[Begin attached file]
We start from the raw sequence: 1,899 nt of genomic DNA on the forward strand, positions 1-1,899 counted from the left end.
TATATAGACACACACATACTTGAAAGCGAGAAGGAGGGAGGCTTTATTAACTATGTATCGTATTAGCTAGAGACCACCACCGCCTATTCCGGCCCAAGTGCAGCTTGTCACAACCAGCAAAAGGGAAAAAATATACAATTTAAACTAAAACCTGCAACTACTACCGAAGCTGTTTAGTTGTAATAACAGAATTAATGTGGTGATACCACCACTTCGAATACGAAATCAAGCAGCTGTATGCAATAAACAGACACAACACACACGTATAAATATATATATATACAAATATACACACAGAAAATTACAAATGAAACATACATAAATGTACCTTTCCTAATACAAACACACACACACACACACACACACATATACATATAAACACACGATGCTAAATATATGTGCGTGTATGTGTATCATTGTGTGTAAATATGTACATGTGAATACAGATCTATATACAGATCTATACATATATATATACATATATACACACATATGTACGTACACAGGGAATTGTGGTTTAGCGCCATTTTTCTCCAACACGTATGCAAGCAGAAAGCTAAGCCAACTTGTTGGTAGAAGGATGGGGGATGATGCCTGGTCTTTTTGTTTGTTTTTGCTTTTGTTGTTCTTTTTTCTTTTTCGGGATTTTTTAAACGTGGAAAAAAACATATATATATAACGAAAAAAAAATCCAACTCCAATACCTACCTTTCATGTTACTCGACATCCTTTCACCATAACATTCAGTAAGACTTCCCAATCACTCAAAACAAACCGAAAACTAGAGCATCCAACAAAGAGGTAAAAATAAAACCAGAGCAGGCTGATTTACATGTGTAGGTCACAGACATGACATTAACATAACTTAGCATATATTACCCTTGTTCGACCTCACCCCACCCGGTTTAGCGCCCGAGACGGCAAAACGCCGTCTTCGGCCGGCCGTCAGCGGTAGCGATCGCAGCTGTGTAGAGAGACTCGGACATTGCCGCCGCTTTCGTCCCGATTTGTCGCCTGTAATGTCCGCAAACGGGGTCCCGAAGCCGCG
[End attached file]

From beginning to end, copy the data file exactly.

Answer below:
We start from the raw sequence: 1,899 nt of genomic DNA on the forward strand, positions 1-1,899 counted from the left end.
TATATAGACACACACATACTTGAAAGCGAGAAGGAGGGAGGCTTTATTAACTATGTATCGTATTAGCTAGAGACCACCACCGCCTATTCCGGCCCAAGTGCAGCTTGTCACAACCAGCAAAAGGGAAAAAATATACAATTTAAACTAAAACCTGCAACTACTACCGAAGCTGTTTAGTTGTAATAACAGAATTAATGTGGTGATACCACCACTTCGAATACGAAATCAAGCAGCTGTATGCAATAAACAGACACAACACACACGTATAAATATATATATATACAAATATACACACAGAAAATTACAAATGAAACATACATAAATGTACCTTTCCTAATACAAACACACACACACACACACACACACATATACATATAAACACACGATGCTAAATATATGTGCGTGTATGTGTATCATTGTGTGTAAATATGTACATGTGAATACAGATCTATATACAGATCTATACATATATATATACATATATACACACATATGTACGTACACAGGGAATTGTGGTTTAGCGCCATTTTTCTCCAACACGTATGCAAGCAGAAAGCTAAGCCAACTTGTTGGTAGAAGGATGGGGGATGATGCCTGGTCTTTTTGTTTGTTTTTGCTTTTGTTGTTCTTTTTTCTTTTTCGGGATTTTTTAAACGTGGAAAAAAACATATATATATAACGAAAAAAAAATCCAACTCCAATACCTACCTTTCATGTTACTCGACATCCTTTCACCATAACATTCAGTAAGACTTCCCAATCACTCAAAACAAACCGAAAACTAGAGCATCCAACAAAGAGGTAAAAATAAAACCAGAGCAGGCTGATTTACATGTGTAGGTCACAGACATGACATTAACATAACTTAGCATATATTACCCTTGTTCGACCTCACCCCACCCGGTTTAGCGCCCGAGACGGCAAAACGCCGTCTTCGGCCGGCCGTCAGCGGTAGCGATCGCAGCTGTGTAGAGAGACTCGGACATTGCCGCCGCTTTCGTCCCGATTTGTCGCCTGTAATGTCCGCAAACGGGGTCCCGAAGCCGCG